cover this month. Car n~. 37 of the Sudbury-Copper Cliff Street Railway,
clattered up Notre Dame Street in Sudbury,Ontario,on April 16,1949. The
photograph was taken by the Associations long-time member,the late E.
Allan Toohey and is from his Collection, donated to the Association by hie
The Point Ellice Bridge,completed in 1885,is shown on page 98, as it ap­
peared before the tramway track was installed in 1890.
On page 102 is shown one of the first Victoria, B.C. electric cars on the
Esquimault line.
After the disaster, car No. 16 of the Consolidated Railway and Light Com­
pany was recovered from the waters of the Arm.The photograph on page 103 shows
its battered appearance.
The Point Ellice Bridge Disaster is portrayed on page 104,-the fateful
date was-May 26th.,1896.
The bridge shown on page 105 was built in 1904 to replace the collapsed
bridge at Point Ellice. The string of British Columbia Electric Railway
flat cars,loaded with rails,is presumably a static load test. The tem­
porary pile bridge at tha lefft,waa erected as an interim means of cros­
sing the Arm.
present-day Bay Street Bridge at Point Ellice,Victoria,B.C.,is sh­
own on page 106. It was built in 1957.
Phillip Masons sketch on page 109 ShOWB one of the cars which operated
on the upper incline on Mount Royal. It had three compartments, stepwise
one ~bove the other and was yellow in colour.
The Authors second sketch,on page 110,shows a car from the lower part
on the mountain railway. It was a conventional shape,much like a horse­
car and had red plush longitudinal seats.
Fred Angus supplied the photograph on page 112 of the upper incline.The
power house can be seen at the right and there ere the two cars plainly
visible on the incline.
West of Prince George,B.C.,in 1910,Grand Trunk Pacific Railways 4-4-0
no. 123 is shown on page 114. She was built by Montreal Locomotive Wor­
ks in 1909,became CN 397 and was scrapped in October,1933.Photo from CN.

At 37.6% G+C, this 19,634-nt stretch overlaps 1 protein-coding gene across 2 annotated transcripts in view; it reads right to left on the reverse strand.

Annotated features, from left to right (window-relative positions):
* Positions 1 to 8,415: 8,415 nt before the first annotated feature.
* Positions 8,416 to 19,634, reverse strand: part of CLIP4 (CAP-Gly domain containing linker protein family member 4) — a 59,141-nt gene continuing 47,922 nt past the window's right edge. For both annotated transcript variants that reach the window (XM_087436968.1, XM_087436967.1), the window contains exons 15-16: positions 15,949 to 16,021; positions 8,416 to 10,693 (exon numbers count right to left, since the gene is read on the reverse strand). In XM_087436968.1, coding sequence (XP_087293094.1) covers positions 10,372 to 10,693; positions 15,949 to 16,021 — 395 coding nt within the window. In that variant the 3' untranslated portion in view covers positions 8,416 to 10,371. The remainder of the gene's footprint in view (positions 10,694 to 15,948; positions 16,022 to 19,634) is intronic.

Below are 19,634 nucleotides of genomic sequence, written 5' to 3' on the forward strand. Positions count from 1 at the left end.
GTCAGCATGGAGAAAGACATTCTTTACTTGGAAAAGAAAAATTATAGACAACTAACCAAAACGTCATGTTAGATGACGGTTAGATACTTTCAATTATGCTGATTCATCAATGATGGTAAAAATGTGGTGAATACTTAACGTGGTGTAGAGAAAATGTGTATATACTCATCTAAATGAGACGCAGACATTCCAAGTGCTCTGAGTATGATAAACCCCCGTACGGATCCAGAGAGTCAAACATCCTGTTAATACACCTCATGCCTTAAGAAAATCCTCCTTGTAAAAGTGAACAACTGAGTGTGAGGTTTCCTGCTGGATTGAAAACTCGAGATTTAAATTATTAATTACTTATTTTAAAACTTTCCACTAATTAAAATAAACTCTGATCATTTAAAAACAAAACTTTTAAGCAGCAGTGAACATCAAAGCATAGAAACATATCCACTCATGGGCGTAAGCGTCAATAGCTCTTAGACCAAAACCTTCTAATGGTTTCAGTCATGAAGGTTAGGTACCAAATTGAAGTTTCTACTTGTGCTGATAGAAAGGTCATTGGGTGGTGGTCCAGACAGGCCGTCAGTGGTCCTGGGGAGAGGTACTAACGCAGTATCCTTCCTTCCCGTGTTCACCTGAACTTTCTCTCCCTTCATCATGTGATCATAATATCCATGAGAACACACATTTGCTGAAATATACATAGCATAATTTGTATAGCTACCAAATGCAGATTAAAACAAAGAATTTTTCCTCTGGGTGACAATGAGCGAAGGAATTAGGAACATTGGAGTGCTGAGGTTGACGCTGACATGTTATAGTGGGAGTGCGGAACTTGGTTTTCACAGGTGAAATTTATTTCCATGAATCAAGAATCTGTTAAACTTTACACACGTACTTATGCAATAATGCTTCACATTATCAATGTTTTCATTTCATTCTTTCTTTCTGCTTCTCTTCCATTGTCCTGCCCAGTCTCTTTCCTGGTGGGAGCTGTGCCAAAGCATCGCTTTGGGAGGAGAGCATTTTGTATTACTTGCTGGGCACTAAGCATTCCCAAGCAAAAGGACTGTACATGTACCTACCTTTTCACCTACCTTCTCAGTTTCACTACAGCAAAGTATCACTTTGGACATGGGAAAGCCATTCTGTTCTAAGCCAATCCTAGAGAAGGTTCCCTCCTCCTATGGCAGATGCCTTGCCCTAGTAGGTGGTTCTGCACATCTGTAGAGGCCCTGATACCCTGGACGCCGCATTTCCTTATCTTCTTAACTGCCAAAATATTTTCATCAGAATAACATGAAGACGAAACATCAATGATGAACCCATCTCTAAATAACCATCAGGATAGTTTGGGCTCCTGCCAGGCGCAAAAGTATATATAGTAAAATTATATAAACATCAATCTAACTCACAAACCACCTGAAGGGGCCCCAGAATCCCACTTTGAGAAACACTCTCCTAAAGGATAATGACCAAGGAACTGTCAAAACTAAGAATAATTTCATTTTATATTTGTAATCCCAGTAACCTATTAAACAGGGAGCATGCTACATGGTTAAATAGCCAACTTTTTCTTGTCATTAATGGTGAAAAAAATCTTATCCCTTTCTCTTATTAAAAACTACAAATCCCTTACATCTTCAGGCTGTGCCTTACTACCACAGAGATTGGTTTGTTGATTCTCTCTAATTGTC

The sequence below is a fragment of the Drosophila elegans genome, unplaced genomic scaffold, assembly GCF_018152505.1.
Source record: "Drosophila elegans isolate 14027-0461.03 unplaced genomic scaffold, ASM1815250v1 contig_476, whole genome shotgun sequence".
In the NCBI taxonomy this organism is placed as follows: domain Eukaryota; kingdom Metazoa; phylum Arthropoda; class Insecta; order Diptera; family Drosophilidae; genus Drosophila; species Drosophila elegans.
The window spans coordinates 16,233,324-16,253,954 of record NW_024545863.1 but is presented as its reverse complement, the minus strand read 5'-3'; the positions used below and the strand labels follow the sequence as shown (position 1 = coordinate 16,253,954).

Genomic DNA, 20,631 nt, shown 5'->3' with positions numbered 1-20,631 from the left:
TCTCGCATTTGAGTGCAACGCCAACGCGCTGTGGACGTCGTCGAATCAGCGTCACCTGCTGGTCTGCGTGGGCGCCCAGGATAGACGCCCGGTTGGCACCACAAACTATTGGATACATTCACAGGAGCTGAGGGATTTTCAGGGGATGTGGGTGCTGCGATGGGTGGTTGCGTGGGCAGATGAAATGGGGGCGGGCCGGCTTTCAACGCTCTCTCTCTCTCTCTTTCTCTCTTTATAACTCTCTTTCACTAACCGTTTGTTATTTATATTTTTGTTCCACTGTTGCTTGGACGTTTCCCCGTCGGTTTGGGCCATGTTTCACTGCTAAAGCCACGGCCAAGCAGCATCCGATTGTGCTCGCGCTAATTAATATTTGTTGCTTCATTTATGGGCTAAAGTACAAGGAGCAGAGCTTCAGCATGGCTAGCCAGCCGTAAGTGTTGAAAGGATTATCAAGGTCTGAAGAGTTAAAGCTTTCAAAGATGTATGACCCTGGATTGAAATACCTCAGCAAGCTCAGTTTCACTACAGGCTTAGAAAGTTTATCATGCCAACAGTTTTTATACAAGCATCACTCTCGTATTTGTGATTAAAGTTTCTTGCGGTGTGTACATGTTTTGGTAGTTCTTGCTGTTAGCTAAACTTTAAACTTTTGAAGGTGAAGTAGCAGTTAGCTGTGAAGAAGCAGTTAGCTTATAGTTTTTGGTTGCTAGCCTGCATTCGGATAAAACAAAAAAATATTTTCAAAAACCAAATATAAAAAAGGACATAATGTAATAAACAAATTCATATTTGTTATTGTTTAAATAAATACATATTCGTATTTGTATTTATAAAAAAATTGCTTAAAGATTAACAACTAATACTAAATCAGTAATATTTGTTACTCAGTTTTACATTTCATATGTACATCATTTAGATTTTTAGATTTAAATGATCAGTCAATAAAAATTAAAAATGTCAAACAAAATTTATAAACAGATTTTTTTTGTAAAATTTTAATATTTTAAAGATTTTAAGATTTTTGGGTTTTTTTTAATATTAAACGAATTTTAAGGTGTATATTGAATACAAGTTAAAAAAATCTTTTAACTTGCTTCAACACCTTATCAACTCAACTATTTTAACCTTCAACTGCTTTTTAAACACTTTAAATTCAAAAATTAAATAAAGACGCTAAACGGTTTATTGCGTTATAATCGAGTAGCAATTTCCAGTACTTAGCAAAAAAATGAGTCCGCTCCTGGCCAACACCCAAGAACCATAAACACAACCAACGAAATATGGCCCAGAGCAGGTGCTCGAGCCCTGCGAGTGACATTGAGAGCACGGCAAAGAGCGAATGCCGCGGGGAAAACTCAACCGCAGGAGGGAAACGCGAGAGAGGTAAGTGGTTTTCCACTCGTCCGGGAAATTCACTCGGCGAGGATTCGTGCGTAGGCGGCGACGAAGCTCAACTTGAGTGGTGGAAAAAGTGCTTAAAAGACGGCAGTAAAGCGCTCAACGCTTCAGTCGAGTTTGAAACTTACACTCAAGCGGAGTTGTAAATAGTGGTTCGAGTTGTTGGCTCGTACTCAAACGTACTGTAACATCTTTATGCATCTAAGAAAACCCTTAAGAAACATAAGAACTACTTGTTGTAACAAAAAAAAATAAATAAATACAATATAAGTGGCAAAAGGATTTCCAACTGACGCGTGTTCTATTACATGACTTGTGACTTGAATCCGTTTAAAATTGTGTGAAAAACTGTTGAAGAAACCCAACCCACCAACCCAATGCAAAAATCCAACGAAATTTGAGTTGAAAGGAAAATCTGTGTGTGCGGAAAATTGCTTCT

In the Spring of 1913,a Canadian Northern Alberta Railway construction
train proceeds carefully along the new track,somewhere weet of Edmonton,
Alta. The diminutive 4-4-0 pushes 1 flat of equipment,one of rails, six
cars of ties and hauls 1 wooden gondola, two freight cars converted to
crew cars and the inevitable caboose. Photo courtesy Canadian National.
At the top of page 116 is a view of the construction camp at Wolf Creek,
Alta.,in 1910. This was the Grand Trunk Pacific Railways camp at the
junction of the Creek with the McLeod River. Photo courtesy CanNatRys.
Grand Trunk Pacific no. 112 had the honour of hauling the first train
on the Prince Rupert line after the rails had been joined at Finmoore,
B.C. on April 7,1914. The line from Edmonton to Prince Rupert was open
for business,thereafter. Photo from C.R.H.A.,W.G.~ole Collection,ehown
at the bottom of page 116.
Former London and North Eastern Railwey pacific no. 4472,FLYING SCOTS­
MAN (with two tenders) is shown on Plawsworth Viaduct, north of Durham,
September 10,1967. Photo courtesy Railway Magazine -John.M.Boyes.
Picture on page 122.
published rrlonthly except July & August cOrrlbined)
by the
Associate Merrlbership including 11 issues of
Canadian Rail 8.00 annually.
Hr. J .A.Beatty. 4982 Queen r1ary Road, ~iontreal 248. Quebec, Canada.
~lr.M.lveson . Secty., P.O.BoX 352, Terminal A ottawa Onto
Nr. Donald W.Scafe 12407 Lansdowne Orlve, Apt. 101, Edmonton Alta.
K.F.Chivers. Apt. ). 67 Somerset St. W., ottawa, Ontario.
J .SoNicholson, 2)06 Arnold St., Saskatoon, Saskatchewan.
Peter Cox. 29)6 West 28tn. Ave •. vancouver, British Columbia.
W.D.NcKcown, 6-7. 4-chome, Yarnate-cho.Sutta. City. Osaka, Japan.
J .H.Sanders, 67 i.J111ow Nay. Ampthill. Beds .• England.
K.G.Younger, 267 Vernon Hoad, WllUllpeg. Nenltoba.
Nr. Donald W.Scofe, 12407 Lansdowne Drive, Apto 101, Edmonton Alta.
Copyright 1969 printed in Canada
on Canad ian paper